Porchetta at Home: Pork on Pork on Pork


One day I will roast a suckling pig… but for the time being, I’ll have to do with Porchetta, which if you haven’t had it is a fine, fine substitute. If you’re a fan of pork like I am, this is pork on pork on pork and it.is.amazing!

Porchetta is pork loin wrapped in pork belly seasoned with herbs and aromatics which is then roasted. It is pork to the max and basically my own version of heaven. It’s a traditional Italian street food, popular in Rome, often sliced to order and served in a sandwich.

Breakfast in Bed(stuy) / Porchetta

To make porchetta at home, you’ll need: 1 pork belly, 1 boneless pork loin, herbs and spices, at least 4 hungry carnivorous friends or family and a couple days!

Breakfast in Bed(stuy) / Porchetta Breakfast in Bed(stuy) / Porchetta

This recipe is a bit involved (I, for one, love recipes like this).

After preparing the pork belly, seasoning it with herbs and spices, and finally wrapping the whole shebang up with twine, it needs a lot of downtime. This is not the recipe for you if you want to whip it up that evening.  You’ll want the porchetta to sit in the fridge uncovered for a few days and then sit out at room temperature before you actually cook it. Good things come to those who wait!

Breakfast in Bed(stuy) / PorchettaAnd while it might look intimidating, the final product is well worth it! I mean look at that crispy, fatty pork belly and that perfectly cooked pork loin. I’m drooling already.

Breakfast in Bed(stuy) / Porchetta

This meal is rich and decadent and perfect for any holiday or family gathering. It definitely feeds a lot of people. We served ours with some roasted veggies and wild rice… it’s a heavy dish so your classic meat and potato pairing might be a bit much. This was an incredible meal and a fun experience all around. You can’t go wrong with anything wrapped in pork belly, let alone more pork!

  • 1 5–6-pound piece fresh pork belly, skin on
  • 1 (trimmed) 2-3-pound boneless, center-cut pork loin
  • 3 tablespoons fennel seeds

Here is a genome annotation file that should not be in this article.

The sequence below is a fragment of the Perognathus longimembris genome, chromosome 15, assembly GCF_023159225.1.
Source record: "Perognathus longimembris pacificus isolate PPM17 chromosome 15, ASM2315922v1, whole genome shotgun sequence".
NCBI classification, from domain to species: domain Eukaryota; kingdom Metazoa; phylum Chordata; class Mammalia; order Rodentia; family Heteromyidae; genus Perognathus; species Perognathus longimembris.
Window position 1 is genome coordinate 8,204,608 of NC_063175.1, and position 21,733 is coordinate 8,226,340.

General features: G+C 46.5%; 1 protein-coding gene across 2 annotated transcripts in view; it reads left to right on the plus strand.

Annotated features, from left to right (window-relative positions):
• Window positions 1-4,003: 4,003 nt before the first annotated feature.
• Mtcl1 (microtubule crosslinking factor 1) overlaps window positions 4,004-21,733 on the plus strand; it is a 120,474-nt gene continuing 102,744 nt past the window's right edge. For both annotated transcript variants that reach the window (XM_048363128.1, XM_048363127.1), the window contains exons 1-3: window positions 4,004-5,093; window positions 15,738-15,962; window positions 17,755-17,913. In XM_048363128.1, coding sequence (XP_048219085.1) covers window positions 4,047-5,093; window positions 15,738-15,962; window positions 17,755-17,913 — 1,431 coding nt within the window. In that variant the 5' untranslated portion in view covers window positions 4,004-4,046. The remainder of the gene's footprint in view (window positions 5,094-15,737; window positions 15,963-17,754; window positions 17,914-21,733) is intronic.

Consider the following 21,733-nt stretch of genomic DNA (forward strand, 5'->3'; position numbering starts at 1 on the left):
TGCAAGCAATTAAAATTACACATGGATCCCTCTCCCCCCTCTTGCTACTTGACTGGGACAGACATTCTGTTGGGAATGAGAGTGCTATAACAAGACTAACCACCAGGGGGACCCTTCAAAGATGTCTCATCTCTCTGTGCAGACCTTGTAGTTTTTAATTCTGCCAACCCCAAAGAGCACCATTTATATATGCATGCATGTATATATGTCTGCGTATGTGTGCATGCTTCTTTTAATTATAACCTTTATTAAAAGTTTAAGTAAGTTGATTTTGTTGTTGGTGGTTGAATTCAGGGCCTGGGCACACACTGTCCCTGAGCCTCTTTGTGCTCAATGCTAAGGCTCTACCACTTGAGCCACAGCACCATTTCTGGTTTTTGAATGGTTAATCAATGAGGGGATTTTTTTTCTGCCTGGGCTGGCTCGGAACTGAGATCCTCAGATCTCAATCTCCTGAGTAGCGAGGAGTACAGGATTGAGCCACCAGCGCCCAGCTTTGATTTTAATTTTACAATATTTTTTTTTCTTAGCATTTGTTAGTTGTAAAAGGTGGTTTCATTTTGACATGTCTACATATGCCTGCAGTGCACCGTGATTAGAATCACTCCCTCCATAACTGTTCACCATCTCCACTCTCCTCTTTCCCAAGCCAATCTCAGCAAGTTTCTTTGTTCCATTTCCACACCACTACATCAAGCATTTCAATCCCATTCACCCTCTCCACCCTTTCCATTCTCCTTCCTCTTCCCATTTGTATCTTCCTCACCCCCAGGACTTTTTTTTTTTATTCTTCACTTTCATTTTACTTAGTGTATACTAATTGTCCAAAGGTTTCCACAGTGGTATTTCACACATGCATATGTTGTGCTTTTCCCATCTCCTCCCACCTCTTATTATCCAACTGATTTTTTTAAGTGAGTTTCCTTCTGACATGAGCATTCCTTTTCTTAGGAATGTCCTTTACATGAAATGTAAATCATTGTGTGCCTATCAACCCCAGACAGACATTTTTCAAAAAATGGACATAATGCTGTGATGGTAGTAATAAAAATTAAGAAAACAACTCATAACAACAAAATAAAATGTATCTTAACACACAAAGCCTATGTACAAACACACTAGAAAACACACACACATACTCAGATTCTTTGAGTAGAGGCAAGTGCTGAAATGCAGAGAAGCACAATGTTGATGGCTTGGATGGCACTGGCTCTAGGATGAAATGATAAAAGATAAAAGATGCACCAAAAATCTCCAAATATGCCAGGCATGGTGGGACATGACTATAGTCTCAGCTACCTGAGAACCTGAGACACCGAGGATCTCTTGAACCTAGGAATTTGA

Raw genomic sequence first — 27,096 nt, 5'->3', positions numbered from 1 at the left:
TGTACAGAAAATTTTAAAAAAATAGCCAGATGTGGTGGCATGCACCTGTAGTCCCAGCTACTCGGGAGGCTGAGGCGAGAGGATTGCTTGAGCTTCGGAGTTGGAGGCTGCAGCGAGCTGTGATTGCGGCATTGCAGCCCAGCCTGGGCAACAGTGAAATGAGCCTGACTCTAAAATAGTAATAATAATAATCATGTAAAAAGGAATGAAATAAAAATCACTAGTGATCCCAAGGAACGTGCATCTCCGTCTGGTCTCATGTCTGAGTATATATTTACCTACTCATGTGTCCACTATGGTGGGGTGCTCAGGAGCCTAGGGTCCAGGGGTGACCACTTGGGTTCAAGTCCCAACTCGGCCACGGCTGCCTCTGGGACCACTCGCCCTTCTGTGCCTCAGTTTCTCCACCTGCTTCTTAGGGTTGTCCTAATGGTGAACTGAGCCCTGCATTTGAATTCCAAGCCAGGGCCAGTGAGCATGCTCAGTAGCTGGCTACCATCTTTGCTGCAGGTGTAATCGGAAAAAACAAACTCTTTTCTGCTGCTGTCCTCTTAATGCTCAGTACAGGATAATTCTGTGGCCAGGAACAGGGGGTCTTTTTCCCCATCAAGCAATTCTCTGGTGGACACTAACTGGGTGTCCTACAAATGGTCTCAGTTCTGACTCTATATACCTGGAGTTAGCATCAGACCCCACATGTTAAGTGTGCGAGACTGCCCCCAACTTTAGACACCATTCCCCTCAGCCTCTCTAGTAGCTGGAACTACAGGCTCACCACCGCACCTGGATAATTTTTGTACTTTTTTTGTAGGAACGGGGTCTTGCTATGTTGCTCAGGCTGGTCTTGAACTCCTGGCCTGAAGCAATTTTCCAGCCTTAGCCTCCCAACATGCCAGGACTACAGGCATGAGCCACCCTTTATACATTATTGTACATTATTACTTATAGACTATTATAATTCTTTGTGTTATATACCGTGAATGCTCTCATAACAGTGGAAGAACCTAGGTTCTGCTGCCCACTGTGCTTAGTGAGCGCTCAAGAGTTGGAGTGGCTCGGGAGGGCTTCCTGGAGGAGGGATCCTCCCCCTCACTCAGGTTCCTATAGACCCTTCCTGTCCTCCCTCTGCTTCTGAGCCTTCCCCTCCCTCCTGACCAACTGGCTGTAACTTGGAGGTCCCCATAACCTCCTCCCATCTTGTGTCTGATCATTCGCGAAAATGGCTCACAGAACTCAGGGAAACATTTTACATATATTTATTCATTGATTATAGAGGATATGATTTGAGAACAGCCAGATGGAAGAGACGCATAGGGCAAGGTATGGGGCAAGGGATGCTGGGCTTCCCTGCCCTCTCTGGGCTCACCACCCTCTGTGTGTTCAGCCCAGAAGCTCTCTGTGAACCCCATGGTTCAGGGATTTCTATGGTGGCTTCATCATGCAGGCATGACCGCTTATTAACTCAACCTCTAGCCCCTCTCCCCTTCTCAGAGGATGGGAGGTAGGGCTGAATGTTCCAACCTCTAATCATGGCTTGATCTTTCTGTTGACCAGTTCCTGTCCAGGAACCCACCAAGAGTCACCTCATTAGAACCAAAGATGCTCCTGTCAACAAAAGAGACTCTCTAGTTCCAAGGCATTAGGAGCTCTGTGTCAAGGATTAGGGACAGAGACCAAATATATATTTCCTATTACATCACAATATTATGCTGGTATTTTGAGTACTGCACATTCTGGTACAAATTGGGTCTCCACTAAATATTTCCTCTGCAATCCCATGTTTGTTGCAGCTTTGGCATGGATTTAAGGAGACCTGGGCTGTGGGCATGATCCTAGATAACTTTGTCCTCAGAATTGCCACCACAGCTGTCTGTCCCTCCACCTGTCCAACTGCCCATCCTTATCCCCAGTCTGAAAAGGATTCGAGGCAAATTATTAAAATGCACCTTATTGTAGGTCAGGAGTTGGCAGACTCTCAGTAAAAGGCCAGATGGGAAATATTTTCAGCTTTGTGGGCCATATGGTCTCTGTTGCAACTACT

• 2 tablespoons crushed red pepper flakes
  • 2 tablespoons minced fresh sage
  • 1 tablespoon minced fresh rosemary
  • 3 garlic cloves, minced
  • Kosher salt
  1. Put belly skin side down; arrange loin in center. Roll belly around loin so the short ends of the belly meet. If any of the belly or loin overhangs, trim meat. Unroll; set loin aside.
  2. Set belly skin side down. Using a knife, score the belly flesh in a checkerboard pattern ⅓" deep so roast will cook evenly.
  3. Flip belly skin side up. Using a paring knife, poke dozens of ⅛"-deep holes through skin all over belly. Don't be gentle! Keep poking.
  4. Using the jagged edge of a meat mallet, pound skin all over for 3 minutes to tenderize, which will help make skin crispy when roasted.
  5. Toast fennel seeds and red pepper flakes in a small skillet over medium heat until fragrant, about 1 minute. Tip spices into a bowl; let cool. Finely grind spices in a spice mill and transfer to a small bowl, along with the sage, rosemary, and garlic; set fennel mixture aside.
  6. Turn belly and generously salt both it and loin; rub both with fennel mixture. Arrange loin down middle of belly. Top with orange slices.
  7. Roll belly around loin; tie crosswise with kitchen twine at ½" intervals. Trim twine. Transfer roast to a wire rack set in a rimmed baking sheet.
  8. Refrigerate roast, uncovered, for 1-2 days to allow skin to air-dry; pat occasionally with paper towels.
  9. Let porchetta sit at room temperature for 2 hours. Preheat oven to 500°. Season porchetta with salt. Roast on rack in baking sheet, turning once, for 40 minutes. Reduce heat to 300° and continue roasting, rotating the pan and turning porchetta occasionally, until an instant-read thermometer inserted into center of meat registers 145°, 1½-2 hours more. If skin is not yet deep brown and crisp, increase heat to 500° and roast for 10 minutes more. Let rest for 30 minutes. Using a serrated knife, slice into ½" rounds.


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